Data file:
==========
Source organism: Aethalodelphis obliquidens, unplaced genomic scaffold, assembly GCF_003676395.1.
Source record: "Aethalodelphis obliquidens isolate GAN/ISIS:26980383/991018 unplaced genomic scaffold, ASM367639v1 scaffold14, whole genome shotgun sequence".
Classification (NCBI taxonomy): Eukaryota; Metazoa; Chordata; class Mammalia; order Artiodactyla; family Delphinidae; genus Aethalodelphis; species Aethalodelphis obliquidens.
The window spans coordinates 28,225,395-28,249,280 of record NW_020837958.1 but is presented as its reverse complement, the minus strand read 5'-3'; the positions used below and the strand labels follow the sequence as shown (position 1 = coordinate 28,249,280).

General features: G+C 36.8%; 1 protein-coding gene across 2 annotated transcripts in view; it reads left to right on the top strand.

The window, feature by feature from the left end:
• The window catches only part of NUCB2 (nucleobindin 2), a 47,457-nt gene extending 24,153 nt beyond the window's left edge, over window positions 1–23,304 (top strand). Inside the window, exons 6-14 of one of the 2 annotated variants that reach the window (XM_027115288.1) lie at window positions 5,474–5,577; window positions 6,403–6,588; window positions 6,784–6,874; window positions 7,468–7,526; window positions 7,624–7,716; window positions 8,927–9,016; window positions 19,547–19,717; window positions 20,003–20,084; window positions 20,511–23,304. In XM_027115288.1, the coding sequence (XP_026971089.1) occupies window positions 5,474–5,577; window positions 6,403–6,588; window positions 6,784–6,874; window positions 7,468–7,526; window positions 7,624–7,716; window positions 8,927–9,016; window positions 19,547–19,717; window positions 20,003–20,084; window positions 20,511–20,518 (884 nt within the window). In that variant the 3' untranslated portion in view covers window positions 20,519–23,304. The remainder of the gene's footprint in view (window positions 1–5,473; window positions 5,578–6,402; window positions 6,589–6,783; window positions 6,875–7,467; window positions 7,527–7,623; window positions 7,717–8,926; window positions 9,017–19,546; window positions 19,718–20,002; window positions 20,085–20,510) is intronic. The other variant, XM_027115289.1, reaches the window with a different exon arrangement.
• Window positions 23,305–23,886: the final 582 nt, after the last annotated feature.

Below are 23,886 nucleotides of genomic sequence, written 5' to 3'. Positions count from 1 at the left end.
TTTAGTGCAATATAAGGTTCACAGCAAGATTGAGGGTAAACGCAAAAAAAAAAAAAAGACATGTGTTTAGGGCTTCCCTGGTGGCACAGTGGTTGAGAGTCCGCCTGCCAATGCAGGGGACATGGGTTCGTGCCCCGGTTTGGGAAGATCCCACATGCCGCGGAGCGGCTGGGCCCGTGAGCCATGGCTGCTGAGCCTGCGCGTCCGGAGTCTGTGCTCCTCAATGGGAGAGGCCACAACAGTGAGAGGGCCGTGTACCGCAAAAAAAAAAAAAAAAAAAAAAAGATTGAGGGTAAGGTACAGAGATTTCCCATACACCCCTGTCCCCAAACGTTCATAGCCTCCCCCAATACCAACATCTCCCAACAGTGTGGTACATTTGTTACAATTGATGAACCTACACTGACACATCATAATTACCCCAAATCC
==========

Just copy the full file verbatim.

Source organism: Aethalodelphis obliquidens, unplaced genomic scaffold, assembly GCF_003676395.1.
Source record: "Aethalodelphis obliquidens isolate GAN/ISIS:26980383/991018 unplaced genomic scaffold, ASM367639v1 scaffold14, whole genome shotgun sequence".
Classification (NCBI taxonomy): Eukaryota; Metazoa; Chordata; class Mammalia; order Artiodactyla; family Delphinidae; genus Aethalodelphis; species Aethalodelphis obliquidens.
The window spans coordinates 28,225,395-28,249,280 of record NW_020837958.1 but is presented as its reverse complement, the minus strand read 5'-3'; the positions used below and the strand labels follow the sequence as shown (position 1 = coordinate 28,249,280).

General features: G+C 36.8%; 1 protein-coding gene across 2 annotated transcripts in view; it reads left to right on the top strand.

The window, feature by feature from the left end:
• The window catches only part of NUCB2 (nucleobindin 2), a 47,457-nt gene extending 24,153 nt beyond the window's left edge, over window positions 1–23,304 (top strand). Inside the window, exons 6-14 of one of the 2 annotated variants that reach the window (XM_027115288.1) lie at window positions 5,474–5,577; window positions 6,403–6,588; window positions 6,784–6,874; window positions 7,468–7,526; window positions 7,624–7,716; window positions 8,927–9,016; window positions 19,547–19,717; window positions 20,003–20,084; window positions 20,511–23,304. In XM_027115288.1, the coding sequence (XP_026971089.1) occupies window positions 5,474–5,577; window positions 6,403–6,588; window positions 6,784–6,874; window positions 7,468–7,526; window positions 7,624–7,716; window positions 8,927–9,016; window positions 19,547–19,717; window positions 20,003–20,084; window positions 20,511–20,518 (884 nt within the window). In that variant the 3' untranslated portion in view covers window positions 20,519–23,304. The remainder of the gene's footprint in view (window positions 1–5,473; window positions 5,578–6,402; window positions 6,589–6,783; window positions 6,875–7,467; window positions 7,527–7,623; window positions 7,717–8,926; window positions 9,017–19,546; window positions 19,718–20,002; window positions 20,085–20,510) is intronic. The other variant, XM_027115289.1, reaches the window with a different exon arrangement.
• Window positions 23,305–23,886: the final 582 nt, after the last annotated feature.

Below are 23,886 nucleotides of genomic sequence, written 5' to 3'. Positions count from 1 at the left end.
TTTAGTGCAATATAAGGTTCACAGCAAGATTGAGGGTAAACGCAAAAAAAAAAAAAAGACATGTGTTTAGGGCTTCCCTGGTGGCACAGTGGTTGAGAGTCCGCCTGCCAATGCAGGGGACATGGGTTCGTGCCCCGGTTTGGGAAGATCCCACATGCCGCGGAGCGGCTGGGCCCGTGAGCCATGGCTGCTGAGCCTGCGCGTCCGGAGTCTGTGCTCCTCAATGGGAGAGGCCACAACAGTGAGAGGGCCGTGTACCGCAAAAAAAAAAAAAAAAAAAAAAAGATTGAGGGTAAGGTACAGAGATTTCCCATACACCCCTGTCCCCAAACGTTCATAGCCTCCCCCAATACCAACATCTCCCAACAGTGTGGTACATTTGTTACAATTGATGAACCTACACTGACACATCATAATTACCCCAAATCC